Against the backdrop of rising global risk following Britain’s exit from the European Union in June, it is unlikely that the Federal Reserve will raise the federal funds target rate until after November’s presidential election, according to Reuters poll of 100 economists.
Fed policymakers had originally forecasted four rate hikes for 2016 at the start of the year following December’s historic liftoff, but volatility in overseas markets, an up-and-down labor market in the U.S., and inflation well below the Fed’s target rate of 2 percent has kept policymakers from enacting a rate hike in 2016.
The Federal Open Market Committee, the monetary policymaking arm of the Fed, has four more meetings scheduled for 2016: July 26-27, September 21-22, November 1-2, and December 13-14. The December meeting will be the first one after the presidential election.
Slightly more than half of the economists polled by Reuters said they believe the Fed will raise interest rates in the fourth quarter from their current level of 0-25-0.50 annually up to between 0.50 and 0.75 annually. It is unlikely the rate hike will come in the FOMC’s November meeting, since it wraps less than a week before the November 8 presidential election, according to the economists polled.
The remaining economists surveyed by Reuters were divided on when they think the next rate hike will come—whether it will be in September, since the Fed has given no indication that a rate hike will come in the July meeting, or whether it will come next year.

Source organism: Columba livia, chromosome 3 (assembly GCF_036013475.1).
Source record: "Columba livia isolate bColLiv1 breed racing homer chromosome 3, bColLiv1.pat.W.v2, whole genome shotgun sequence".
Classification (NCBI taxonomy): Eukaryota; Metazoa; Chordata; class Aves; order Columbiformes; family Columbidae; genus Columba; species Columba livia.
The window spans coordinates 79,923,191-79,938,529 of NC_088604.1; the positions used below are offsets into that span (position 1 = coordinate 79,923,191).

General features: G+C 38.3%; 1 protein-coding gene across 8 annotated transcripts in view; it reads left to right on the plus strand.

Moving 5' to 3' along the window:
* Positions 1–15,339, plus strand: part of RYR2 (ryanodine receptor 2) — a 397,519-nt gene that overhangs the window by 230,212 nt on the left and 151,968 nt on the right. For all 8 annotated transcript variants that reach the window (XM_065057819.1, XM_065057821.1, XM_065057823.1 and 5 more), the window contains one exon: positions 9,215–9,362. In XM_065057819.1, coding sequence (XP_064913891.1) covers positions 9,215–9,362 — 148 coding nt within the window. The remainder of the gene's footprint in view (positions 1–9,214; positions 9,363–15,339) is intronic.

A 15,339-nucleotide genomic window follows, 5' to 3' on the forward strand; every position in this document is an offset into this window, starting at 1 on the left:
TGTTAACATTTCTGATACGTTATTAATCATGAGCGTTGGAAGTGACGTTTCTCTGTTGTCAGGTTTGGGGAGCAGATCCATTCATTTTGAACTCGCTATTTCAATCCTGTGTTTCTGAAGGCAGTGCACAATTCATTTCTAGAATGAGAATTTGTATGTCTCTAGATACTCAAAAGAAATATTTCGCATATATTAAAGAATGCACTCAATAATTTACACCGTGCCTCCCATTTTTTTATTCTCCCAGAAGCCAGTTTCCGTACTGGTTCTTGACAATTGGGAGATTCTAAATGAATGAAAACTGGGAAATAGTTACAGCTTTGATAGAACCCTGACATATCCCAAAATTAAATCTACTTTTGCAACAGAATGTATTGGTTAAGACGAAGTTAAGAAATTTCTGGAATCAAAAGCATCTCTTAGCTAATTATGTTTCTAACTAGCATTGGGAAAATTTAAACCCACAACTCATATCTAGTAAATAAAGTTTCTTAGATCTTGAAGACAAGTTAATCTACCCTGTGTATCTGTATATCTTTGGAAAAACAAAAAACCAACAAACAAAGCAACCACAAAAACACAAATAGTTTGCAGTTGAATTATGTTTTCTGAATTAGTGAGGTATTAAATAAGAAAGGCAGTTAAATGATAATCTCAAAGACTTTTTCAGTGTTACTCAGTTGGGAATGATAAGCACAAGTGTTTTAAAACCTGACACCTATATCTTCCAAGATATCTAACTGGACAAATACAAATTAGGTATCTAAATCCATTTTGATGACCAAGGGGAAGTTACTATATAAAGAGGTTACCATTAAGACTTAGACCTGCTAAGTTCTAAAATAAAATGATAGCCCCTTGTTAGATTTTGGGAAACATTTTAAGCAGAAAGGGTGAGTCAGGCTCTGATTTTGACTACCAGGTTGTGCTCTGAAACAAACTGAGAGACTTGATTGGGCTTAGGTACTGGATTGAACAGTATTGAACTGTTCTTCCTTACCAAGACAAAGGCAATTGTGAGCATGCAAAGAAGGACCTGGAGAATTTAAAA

A Reuters poll in January indicated that economists widely believed a Fed rate hike would come no later than March. In the last six months since that poll, predictions for another rate hike have already been pushed back three times, according to Reuters. It was widely expected that the Fed would raise rates in June, but a dismal jobs report in May was largely responsible for preventing that from happening.
The latest Reuters poll forecasted two more rate hikes in 2017, which will put the federal funds target rate at 1.00-1.25 percent by the end of next year.
“All Fed commentary to date has suggested they will proceed very patiently and very gradually in normalizing policy. Our sense is the Fed might be extra cautious moving on rates close to the election since they'll have to be seen as politically neutral,” said Sal Guatieri, economist at BMO Capital Markets. “Based on our view of how the economy will perform over the next six months and (considering) the U.S. is pretty close to full employment now ... December is probably as good a time as any to move next.”